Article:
The home had policies and procedures in relation to the Mental Capacity Act and Deprivation of Liberty Safeguards. One application had been submitted which confirmed to us that relevant staff had been trained to understand when an application should be made and how to submit one. This meant that people would be safeguarded.

We found people were not protected against the risks associated with medicines because the provider did not have appropriate arrangements in place to manage medicines.

We have asked the provider to send us a report setting out the action they will take to meet this standard. We will check to make sure that this action is taken.

Is the service effective?

One relative told us the home had made contact with them in the early hours suggesting they might like to come as their family member was unwell. They said, �Our [family member] has been looked after very well. They were admitted to the home with their spouse and until this period they had been given adjoining rooms. Their spouse has Alzheimer�s so is not entirely aware of situation but arrangements are being made to bring the couple together today.�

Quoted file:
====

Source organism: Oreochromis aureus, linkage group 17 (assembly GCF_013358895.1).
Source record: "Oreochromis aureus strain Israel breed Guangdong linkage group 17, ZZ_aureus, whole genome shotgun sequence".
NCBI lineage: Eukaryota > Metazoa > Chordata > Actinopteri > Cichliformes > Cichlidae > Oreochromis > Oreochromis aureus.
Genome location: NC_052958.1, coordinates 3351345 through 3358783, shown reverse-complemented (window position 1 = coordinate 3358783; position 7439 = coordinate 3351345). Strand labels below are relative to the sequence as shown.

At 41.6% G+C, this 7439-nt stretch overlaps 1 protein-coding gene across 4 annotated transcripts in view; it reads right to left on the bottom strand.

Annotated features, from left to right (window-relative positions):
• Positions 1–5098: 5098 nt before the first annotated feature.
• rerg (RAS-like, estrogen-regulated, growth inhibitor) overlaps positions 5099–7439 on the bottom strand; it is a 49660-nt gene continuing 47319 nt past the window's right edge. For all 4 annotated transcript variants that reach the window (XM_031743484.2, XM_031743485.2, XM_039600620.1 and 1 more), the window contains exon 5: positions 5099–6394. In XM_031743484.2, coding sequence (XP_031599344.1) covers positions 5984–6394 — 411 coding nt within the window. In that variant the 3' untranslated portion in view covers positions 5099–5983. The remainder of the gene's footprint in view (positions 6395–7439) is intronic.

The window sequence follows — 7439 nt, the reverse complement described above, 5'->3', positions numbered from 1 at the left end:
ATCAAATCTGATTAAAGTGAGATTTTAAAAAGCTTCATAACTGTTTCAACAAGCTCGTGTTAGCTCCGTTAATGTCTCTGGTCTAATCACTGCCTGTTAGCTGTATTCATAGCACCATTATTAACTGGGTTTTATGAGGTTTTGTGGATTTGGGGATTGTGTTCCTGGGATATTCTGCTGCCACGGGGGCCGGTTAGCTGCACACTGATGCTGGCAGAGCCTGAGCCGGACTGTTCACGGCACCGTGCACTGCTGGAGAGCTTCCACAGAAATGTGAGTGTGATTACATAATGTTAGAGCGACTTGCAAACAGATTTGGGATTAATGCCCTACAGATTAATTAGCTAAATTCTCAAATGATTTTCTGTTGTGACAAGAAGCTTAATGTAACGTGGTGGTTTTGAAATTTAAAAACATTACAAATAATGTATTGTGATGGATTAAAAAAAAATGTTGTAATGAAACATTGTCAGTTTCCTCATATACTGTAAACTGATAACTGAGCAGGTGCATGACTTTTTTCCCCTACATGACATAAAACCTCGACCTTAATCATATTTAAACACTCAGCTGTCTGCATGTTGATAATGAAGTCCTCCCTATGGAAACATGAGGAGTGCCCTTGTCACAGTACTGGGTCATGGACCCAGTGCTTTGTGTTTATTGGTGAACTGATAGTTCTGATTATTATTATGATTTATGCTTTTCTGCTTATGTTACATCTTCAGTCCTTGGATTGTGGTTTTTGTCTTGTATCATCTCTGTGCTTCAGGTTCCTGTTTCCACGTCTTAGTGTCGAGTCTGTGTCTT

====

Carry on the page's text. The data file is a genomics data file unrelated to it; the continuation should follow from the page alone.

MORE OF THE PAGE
During our visit, we found people were provided with the support they needed. However we observed people often had to wait as staff were very busy. We found staff knew people well and were aware of their individual preferences. We found staff treated people in a kind manner.

Care files we checked confirmed that initial assessments had been carried out by the staff at the home before people moved into the home. This was to ensure the home was able to effectively meet the needs of the people. Specialist mobility and equipment needs had been identified in care plans where required. People and their relatives said they had been involved in writing them and they reflected their current needs. Visitors confirmed they were able to see people in private and that visiting times were flexible.